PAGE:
Emelia Smith
@ThisIsMissEm
Has anyone had any luck using DynamoDB local with the latest SDK?
I keep getting a missing credentials error, despite having done aws configure on the command line
abalakersky
@abalakersky

Previously, with v1 SDK it was possible to do something like this to check if bucket exists:

s3 = AWS::S3.new( credential_provider: credentials )
s3bucket = s3.buckets[bucket_name]
if s3bucket.exists?

is there a way to do the same with v2?

Jacob Rothstein
@jbr
:+1: @abalakersky I’ve run into the same limitation. Somewhere in the docs they said “soon"
I can’t remember where I saw that, but I think it was for all Aws::S3::Resources
I’d love a better solution than this, though
  def exists?(key)
    object(key).metadata
    true
  rescue ::Aws::S3::Errors::NotFound
    false
  end
abalakersky
@abalakersky
Thanks @jbr I'll play around with this for now. Better solution would be nice though.
Jacob Rothstein
@jbr
I’m pretty sure that Aws::S3::Object#metadata just sends a HEAD which would be the same as #exists?, although using exceptions for flow control is certainly a smell
Jacob Rothstein
@jbr
@abalakersky i just took a look at the specs, they’re effectively using s3.client.get_bucket_location(bucket: ‘bucketname’) && true rescue falsehttps://github.com/aws/aws-sdk-ruby/blob/master/aws-sdk-core/features/s3/step_definitions.rb#L75
Trevor Rowe
@trevorrowe
@miksago I would check where aws configure saved your credentials. I believe older versions of the CLI saved credentials to ~/.aws/config instead of ~/.aws/credentials. The SDK will only load credentials from the latter file.
Trevor Rowe
@trevorrowe
@abalakersky @jbr The #exists? check methods are on the public backlog (https://github.com/aws/aws-sdk-ruby/blob/master/FEATURE_REQUESTS.md#adding-exists-method-to-resource-classes). There is a reasonable plan in place, its mostly down to augmenting the resource definitions with reference to which waiter should be invoked.
abalakersky
@abalakersky
Thank you @trevorrowe
Emelia Smith
@ThisIsMissEm
I figured out my problem with credentials. Turns out the awscli that you install through homebrew stores it's credentials in ~/.aws/config rather than ~/.aws/credentials which is where the ruby gem expects it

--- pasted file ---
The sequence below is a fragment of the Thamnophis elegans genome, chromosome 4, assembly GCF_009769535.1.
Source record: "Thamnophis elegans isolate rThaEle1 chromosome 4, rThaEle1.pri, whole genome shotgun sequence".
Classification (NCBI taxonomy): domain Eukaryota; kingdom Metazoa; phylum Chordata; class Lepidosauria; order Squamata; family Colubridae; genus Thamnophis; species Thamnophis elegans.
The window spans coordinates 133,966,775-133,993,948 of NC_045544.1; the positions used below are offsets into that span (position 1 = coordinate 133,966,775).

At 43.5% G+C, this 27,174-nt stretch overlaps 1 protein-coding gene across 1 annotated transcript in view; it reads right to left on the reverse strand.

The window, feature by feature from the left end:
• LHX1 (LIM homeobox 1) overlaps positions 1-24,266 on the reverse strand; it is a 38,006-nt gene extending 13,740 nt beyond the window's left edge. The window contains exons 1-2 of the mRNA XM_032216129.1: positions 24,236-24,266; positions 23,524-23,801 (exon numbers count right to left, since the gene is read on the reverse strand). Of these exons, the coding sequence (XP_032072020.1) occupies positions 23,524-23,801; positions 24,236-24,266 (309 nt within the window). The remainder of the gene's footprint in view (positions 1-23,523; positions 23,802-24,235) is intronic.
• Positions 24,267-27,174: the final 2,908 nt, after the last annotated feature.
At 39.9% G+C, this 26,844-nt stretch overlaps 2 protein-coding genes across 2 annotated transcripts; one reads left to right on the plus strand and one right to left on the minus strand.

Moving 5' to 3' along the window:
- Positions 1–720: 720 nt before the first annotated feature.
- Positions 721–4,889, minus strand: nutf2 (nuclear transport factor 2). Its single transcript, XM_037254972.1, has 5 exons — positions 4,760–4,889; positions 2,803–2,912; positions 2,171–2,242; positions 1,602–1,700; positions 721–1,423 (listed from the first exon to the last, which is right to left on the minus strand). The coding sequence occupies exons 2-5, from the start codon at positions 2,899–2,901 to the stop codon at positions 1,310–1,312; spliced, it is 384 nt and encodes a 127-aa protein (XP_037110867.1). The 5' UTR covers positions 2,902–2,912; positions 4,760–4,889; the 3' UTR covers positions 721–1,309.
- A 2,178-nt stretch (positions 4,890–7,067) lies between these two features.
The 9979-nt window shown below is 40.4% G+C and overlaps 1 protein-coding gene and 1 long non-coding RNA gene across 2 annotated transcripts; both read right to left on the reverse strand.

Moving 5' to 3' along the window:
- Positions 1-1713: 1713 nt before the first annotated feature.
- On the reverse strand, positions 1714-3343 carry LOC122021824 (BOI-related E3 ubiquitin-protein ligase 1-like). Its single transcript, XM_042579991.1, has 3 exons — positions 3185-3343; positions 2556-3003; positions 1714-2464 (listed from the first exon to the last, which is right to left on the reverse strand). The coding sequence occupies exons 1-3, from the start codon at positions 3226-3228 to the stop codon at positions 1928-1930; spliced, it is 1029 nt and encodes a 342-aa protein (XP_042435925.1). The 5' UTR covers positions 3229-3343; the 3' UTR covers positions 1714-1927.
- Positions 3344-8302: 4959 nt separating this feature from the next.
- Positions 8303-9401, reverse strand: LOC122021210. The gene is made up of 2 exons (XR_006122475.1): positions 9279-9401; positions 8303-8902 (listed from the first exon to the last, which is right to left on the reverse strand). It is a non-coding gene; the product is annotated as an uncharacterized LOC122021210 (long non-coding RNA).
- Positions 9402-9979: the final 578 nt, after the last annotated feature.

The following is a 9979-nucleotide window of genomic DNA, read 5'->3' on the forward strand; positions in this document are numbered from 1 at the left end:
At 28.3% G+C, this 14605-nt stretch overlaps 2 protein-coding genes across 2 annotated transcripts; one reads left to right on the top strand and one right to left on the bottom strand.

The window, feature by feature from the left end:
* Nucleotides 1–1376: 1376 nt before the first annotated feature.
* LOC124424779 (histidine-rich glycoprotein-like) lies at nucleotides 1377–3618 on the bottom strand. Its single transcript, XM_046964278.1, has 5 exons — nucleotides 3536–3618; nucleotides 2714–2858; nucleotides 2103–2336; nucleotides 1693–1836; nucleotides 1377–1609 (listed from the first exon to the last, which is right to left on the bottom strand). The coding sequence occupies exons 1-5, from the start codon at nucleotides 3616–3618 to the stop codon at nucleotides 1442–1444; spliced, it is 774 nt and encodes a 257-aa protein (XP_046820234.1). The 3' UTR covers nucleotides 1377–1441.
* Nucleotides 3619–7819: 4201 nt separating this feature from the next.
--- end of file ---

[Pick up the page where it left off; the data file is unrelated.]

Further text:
abalakersky
@abalakersky

@trevorrowe @jbr I have come up with this one for now:

$s3 = Aws::S3::Resource.new(region: 'us-east-1')

def exists?(bucket)  begin    $s3.bucket(bucket).wait_until_exists do |w|
      w.interval = 1
      w.max_attempts = 1
    end
    true
  rescue Aws::Waiters::Errors::WaiterFailed
    false
  end
end

Works well for now.

Jacob Rothstein
@jbr
This message was deleted
@trevorrowe is there some aws-wide reason #exists? is going to be implemented in terms of #wait_until_exists instead of the other way around? Would have expected #wait_until_exists to poll #exists? instead of the latter being the single-attempt special case of the former
Jacob Rothstein
@jbr
(I’m assuming that what @abalakersky posted is along the lines of you were referring to with “which waiter to be invoked”)
abalakersky
@abalakersky
cannot figure out why my code display came out mis-formatted though. Still, it is readable.
Trevor Rowe
@trevorrowe

@jbr There is not. I’m open to discussion on the implementation. The reason I’m inclined to have the #exists? method poll an exists waiter once is two fold:

  • Expands the number of waiters available for polling from the client level
  • The #exists? check benefits from the inherited waiter ability to have multiple success and failure states that can match on http status codes, exracted response data, error codes, etc.

The solution should also avoid one-off hand-coded solutions that can not be shared between the other AWS SDKs.

The example from @abalakersky is in line with what I am envisioning.